There is a little reference to the children's book this is called after, with there even being an excruciatingly cringe worthy moment with Valerie's rather eccentric grandmother, who lives alone in the woods being tested by Valerie to see if maybe she is actually the wolf, with a whole paragraph of Valerie exclaiming what "big eye's you have grandmother.....", this to me was needed, and make the book feel a little less serious and more comical from this point on.
This was I am afraid only an "ok" read, with me doubting very much whether I will even bother seeing the film on the strength of the book, but is a good book for a younger reader to start with into the genre of horror and supernatural.
The book (surprisingly!) has very little gore in it, but feels more like a thriller "who dunnit" type read, with the obligatory teenage angst of unrequited love as a back theme, this in fairness is a werewolf Twilight, wrapped up in a children's book overcoat, but unfortunately just doesn't pull it off!
Price wise this is available around the £5.00 mark, via www.amazon.co.uk.
This is an ok read, and as a said previously probably one as a starter book for a teenagers journey into this genre, but for me as a more battle weary horror fan, just not good enough.
Thanks for reading x
And there was me thinking my life was complicated...........
Red Riding Hood is the new dark gothic film from Leonardo Decaprio and Twilight director Catherine Hardwicke. This book is based on that film and is written by Sarah Blakley-Cartwright and David Leslie Johnson.
It cost's £6.99 and I bought it in WHsmith it is quite a short book only 329 pages and it does not reveal the ending of the film so I had to go and see it to find out what happens and I wasn't impressed I had too, so beware to actually know the whole film you would need to see it as the book doesn't say L., although this is I suppose a smart move by the film makers.
The front cover shows an dark almost eerie image from the film as well as telling me that the director of Twilight made the film as I found this in the teen section I can see why this was added. Being a children's/teen book ( I swear I'm not that old) it is written in a style which is very easy to read the font is quite large and there is no swearing etc.
It centres around Valerie who after her sisters death is spiralling out of control, then again living it a village hunted by a werewolf was never going to be easy, to add to that lucky Valerie has two men fighting over her a woodcutter Peter(hmm I remember him) and a local Blacksmith Henry(not so much). Soon though the monthly sacrifices aren't enough and now Valerie is wanted by the wolf for himself......but who is it????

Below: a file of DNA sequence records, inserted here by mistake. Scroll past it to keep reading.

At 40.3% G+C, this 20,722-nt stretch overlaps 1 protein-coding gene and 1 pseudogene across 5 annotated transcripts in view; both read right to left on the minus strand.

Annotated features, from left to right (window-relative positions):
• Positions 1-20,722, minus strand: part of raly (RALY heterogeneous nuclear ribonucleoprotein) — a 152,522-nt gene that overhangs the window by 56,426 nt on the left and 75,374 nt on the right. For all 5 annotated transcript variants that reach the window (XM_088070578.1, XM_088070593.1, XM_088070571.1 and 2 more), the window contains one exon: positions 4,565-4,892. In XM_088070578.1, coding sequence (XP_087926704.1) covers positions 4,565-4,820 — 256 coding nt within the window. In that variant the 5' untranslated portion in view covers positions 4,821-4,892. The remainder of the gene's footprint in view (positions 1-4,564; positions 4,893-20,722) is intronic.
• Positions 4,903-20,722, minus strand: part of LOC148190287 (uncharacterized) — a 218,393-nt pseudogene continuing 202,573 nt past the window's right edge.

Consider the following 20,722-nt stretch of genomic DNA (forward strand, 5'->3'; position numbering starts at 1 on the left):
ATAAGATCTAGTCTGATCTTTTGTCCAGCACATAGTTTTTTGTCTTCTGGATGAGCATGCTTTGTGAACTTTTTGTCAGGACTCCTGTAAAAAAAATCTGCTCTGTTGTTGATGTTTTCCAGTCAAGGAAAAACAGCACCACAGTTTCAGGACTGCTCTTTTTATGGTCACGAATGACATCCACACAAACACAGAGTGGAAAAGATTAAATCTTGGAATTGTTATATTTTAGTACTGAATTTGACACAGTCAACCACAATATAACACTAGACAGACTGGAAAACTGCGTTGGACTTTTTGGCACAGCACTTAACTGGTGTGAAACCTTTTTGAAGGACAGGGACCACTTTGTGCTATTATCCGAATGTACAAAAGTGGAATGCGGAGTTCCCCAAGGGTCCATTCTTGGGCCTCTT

Upon reading it (and seeing the movie) I cant help but think that the writer was trying to hard to copy the Twilight range, indeed it is dark and gloomy A LOT of the time but the resemblances were all too similar things seemed to alter in the movie. Although on a plus side the writing is good in terms that you are kept guessing about who the were-wolf really is. The writer conveys the feelings and interactions of characters well and although it is based on a film you do get a sense of backgrounds also, although I noticed that upon seeing the movie some things were left out if though they were not of a major impact to the film.
I don't really think that this book sticks to closely to the original film as some things are added and some are taken away, whether this was too attract audiences or not I don't know. I will admit that shockingly the film is A LOT better than the book I know that this is just a type of 'extra' to the film but I was honestly expecting more, as it was in the Teen section I was expecting a lot of angst film related content etc but it felt like nothing more than a kind of Twilight rip off, with no real connection to the film.
For £6.99 im not really going to complain I have read better and worst than this and I suppose it worked in the sense that I went and then saw the film.
Overall it was an average book and to be honest I would rather have just seen the movie as it was far more superior and a lot more than I was expecting, a good read if you like early teen books and not knowing the endings ;) I would therefore recommend watching the film instead.